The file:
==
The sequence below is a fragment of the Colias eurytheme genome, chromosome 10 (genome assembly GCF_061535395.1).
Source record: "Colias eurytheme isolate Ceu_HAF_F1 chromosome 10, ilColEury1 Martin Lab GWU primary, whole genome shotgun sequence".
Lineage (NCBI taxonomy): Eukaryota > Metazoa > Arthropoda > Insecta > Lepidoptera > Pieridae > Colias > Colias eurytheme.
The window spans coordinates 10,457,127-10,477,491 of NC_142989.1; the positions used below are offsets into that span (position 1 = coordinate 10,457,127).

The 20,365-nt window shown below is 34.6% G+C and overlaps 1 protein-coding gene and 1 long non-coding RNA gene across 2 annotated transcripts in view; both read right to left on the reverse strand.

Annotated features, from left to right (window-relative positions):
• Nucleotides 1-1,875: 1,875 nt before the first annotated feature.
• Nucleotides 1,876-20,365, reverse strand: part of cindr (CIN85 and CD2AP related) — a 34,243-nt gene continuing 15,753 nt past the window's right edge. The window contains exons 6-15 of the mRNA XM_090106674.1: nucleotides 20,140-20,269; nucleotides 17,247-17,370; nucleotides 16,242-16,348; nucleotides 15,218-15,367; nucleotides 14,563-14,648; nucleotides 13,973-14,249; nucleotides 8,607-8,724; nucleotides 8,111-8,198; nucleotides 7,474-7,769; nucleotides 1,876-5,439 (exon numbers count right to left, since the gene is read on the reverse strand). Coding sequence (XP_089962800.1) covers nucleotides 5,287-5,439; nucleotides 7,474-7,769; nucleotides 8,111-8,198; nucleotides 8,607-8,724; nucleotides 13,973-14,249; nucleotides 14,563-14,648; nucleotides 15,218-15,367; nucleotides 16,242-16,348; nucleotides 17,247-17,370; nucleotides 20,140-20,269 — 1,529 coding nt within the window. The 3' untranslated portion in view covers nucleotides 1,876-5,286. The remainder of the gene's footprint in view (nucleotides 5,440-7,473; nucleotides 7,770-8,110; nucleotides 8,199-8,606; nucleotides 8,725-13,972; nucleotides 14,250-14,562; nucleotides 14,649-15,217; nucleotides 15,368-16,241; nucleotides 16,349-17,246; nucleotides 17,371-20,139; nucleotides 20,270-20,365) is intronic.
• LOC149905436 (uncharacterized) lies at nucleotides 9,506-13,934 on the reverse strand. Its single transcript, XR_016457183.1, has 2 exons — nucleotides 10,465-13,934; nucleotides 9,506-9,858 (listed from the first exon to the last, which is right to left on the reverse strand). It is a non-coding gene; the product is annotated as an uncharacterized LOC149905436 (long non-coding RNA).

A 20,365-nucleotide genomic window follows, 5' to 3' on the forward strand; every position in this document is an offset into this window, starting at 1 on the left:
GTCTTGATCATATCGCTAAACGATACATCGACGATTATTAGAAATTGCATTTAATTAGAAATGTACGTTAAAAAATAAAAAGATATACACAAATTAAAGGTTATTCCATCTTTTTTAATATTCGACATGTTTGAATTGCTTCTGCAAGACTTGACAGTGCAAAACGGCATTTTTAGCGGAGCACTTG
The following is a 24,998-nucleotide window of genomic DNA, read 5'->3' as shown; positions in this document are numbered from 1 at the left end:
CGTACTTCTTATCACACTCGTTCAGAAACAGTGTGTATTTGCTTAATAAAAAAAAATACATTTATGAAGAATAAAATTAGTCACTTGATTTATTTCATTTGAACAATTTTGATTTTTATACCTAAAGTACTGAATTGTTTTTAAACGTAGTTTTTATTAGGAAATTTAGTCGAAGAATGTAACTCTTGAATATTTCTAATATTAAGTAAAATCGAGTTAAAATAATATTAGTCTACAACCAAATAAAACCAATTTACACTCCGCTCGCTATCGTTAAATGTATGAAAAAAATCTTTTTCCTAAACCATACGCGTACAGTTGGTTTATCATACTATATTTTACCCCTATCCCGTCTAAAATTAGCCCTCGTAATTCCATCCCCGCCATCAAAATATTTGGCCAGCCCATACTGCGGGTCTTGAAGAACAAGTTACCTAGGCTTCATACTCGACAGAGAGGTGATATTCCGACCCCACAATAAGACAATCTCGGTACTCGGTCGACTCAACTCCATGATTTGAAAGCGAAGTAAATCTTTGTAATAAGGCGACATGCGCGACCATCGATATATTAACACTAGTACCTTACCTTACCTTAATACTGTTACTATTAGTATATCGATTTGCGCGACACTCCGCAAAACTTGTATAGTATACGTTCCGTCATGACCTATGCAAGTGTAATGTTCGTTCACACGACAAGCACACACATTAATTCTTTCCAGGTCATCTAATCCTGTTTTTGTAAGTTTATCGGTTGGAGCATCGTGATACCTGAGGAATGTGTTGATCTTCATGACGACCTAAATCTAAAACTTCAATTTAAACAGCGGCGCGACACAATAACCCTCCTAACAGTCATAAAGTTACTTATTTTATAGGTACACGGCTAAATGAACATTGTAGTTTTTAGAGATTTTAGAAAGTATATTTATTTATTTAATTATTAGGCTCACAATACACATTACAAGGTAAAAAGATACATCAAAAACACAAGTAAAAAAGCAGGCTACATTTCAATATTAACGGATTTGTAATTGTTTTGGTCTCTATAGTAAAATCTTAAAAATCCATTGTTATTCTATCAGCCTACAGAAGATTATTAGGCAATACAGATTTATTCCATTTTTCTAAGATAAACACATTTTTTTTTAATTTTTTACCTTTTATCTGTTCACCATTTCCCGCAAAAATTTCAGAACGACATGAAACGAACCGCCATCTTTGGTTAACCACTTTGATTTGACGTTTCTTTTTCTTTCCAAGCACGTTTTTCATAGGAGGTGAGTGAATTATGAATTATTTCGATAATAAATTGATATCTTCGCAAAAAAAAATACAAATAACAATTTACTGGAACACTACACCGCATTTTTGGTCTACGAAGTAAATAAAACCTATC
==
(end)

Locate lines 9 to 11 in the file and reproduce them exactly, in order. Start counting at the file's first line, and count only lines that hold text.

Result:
• LOC149905436 (uncharacterized) lies at nucleotides 9,506-13,934 on the reverse strand. Its single transcript, XR_016457183.1, has 2 exons — nucleotides 10,465-13,934; nucleotides 9,506-9,858 (listed from the first exon to the last, which is right to left on the reverse strand). It is a non-coding gene; the product is annotated as an uncharacterized LOC149905436 (long non-coding RNA).

A 20,365-nucleotide genomic window follows, 5' to 3' on the forward strand; every position in this document is an offset into this window, starting at 1 on the left:
GTCTTGATCATATCGCTAAACGATACATCGACGATTATTAGAAATTGCATTTAATTAGAAATGTACGTTAAAAAATAAAAAGATATACACAAATTAAAGGTTATTCCATCTTTTTTAATATTCGACATGTTTGAATTGCTTCTGCAAGACTTGACAGTGCAAAACGGCATTTTTAGCGGAGCACTTG